"The story is sibling rivalry at its best!"

Max always plays second fiddle to his sister Francine: “When they play explorers, Francine is the leader and Max carries the supplies.” One day, Max comes up with his own idea to play circus. Immediately, Francine takes over and announces she will be “star of the show” and Max can be her assistant.But little Max isn’t ready to be thrown out of the limelight just yet, and what ensues is a comedic climax fueled by two strong-willed children. As their big top crumbles around them, can these two iron out their differences? After all, the show must go on!Star of the Show is a beautifully rendered picture book illustrated by Tony Weinstock. Filled with rich and vibrant imagery, his renditions pop off the page with humor and emotion.The story, written by author Della Ross Ferreri, is sibling rivalry at its best. Children will easily identify with these two typical kids as they battle one another for control. Come one, come all, and grab yourself a copy. The show is about to begin...

Niki Masse Schoenfeldt 2009 for Curled Up with a Good Kid's Book

...a fabulous children's tale of Francine the Fabulous and Max the Magnificent..."

Written by Della Ross Ferreri and illustrated by Tony Weinstock, "Star of the Show" is a fabulous children's tale of Francine (the Fabulous) and Max (the Magnificent) who decide to present a circus show together. Now in previous playtimes, Max had endured cooperatively in an assisting role while Francine (the Fabulous) had consistently hogged the spotlight as "star of the show." This time Max is determined that it will be different. Though the children have their moments of disagreement and conflict, after a brief separation (initiated by Max who decides he won't play if he never gets to go first, or be other than the assistant), Max and Francine eventually stage a wildly successful circus act cooperatively, with equal billing, and they both do the grand finale! The inevitable punch line comes when Francine (the Fabulous) suggests to Max (the Magnificent) that they play school, and she'll be the teacher. "Okay," said Max. "You can be the teacher...and I'll be the principal (p.36)" The illustrations for "Star of the Show" add to the circus show atmosphere with shadowed exaggerations and darkly colorful stretches of imagination. A combination real/comic book world is subtly suggested, with overtones of melodrama completely appropriate to the themes. "Star of the Show" will appeal to young readers ages 3-8.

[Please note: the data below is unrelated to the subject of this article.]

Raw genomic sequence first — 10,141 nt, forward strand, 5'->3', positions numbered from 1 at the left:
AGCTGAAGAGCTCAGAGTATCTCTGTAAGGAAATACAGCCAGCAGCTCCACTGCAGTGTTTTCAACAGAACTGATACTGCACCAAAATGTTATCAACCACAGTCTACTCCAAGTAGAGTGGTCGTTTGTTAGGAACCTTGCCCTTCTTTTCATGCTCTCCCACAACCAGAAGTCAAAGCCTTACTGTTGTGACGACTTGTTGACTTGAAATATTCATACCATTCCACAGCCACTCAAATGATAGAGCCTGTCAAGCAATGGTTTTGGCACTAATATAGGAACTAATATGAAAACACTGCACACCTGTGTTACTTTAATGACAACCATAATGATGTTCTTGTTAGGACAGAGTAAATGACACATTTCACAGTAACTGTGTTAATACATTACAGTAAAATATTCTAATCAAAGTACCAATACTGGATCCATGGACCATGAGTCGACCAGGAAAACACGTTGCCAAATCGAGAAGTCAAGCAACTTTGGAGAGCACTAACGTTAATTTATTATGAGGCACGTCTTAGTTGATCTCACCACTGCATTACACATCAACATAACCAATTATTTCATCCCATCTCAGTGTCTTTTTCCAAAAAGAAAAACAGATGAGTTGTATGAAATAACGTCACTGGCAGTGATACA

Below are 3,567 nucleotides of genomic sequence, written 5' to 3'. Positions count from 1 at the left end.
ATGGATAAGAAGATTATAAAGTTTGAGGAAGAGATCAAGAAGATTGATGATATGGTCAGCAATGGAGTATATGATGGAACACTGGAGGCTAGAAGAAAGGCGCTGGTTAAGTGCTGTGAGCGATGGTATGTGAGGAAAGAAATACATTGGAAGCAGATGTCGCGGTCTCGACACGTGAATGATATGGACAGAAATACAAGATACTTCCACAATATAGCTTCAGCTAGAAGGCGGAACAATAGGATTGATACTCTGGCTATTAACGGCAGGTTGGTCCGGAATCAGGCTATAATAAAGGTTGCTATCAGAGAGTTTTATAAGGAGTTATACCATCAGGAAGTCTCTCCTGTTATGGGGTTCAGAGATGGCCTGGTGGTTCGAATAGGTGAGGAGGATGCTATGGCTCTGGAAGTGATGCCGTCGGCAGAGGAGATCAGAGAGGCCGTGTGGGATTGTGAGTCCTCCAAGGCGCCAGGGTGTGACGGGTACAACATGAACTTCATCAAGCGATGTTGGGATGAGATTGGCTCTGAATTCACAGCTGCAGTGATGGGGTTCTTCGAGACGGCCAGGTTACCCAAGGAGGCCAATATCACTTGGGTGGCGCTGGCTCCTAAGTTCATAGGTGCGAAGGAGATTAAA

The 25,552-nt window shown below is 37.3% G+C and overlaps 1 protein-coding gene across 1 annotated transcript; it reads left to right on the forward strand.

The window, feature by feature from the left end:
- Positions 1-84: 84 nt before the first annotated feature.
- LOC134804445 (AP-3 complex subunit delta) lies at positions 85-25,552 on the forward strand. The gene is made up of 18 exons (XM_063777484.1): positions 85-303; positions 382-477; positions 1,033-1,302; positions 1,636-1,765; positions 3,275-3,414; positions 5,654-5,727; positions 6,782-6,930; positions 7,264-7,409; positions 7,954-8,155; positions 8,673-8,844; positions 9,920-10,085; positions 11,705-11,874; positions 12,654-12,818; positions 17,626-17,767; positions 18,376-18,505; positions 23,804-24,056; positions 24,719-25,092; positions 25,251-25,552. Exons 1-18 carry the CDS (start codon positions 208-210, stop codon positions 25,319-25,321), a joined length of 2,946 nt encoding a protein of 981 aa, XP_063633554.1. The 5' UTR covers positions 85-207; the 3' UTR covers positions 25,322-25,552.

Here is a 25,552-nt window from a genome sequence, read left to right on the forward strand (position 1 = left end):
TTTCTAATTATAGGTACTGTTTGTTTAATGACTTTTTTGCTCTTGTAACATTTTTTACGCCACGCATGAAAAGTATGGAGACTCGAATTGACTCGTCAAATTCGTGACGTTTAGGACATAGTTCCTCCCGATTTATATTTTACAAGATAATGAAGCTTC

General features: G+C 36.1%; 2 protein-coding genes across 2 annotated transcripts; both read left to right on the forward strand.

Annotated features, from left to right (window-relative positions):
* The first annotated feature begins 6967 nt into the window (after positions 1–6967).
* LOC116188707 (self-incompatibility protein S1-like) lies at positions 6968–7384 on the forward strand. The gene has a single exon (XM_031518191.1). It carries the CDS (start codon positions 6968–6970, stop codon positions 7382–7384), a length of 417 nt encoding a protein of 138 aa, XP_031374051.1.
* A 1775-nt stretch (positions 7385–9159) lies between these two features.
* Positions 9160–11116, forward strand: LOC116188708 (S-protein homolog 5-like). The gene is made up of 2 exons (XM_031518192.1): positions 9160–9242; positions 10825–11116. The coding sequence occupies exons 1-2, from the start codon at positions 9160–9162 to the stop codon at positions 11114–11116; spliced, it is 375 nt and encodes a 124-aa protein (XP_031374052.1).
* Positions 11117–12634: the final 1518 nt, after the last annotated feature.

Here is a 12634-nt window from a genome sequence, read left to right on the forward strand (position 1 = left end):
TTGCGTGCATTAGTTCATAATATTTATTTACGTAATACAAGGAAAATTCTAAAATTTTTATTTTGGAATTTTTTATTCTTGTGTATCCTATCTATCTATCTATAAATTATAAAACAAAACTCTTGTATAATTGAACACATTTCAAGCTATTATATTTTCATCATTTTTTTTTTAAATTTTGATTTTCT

Midwest Book Review

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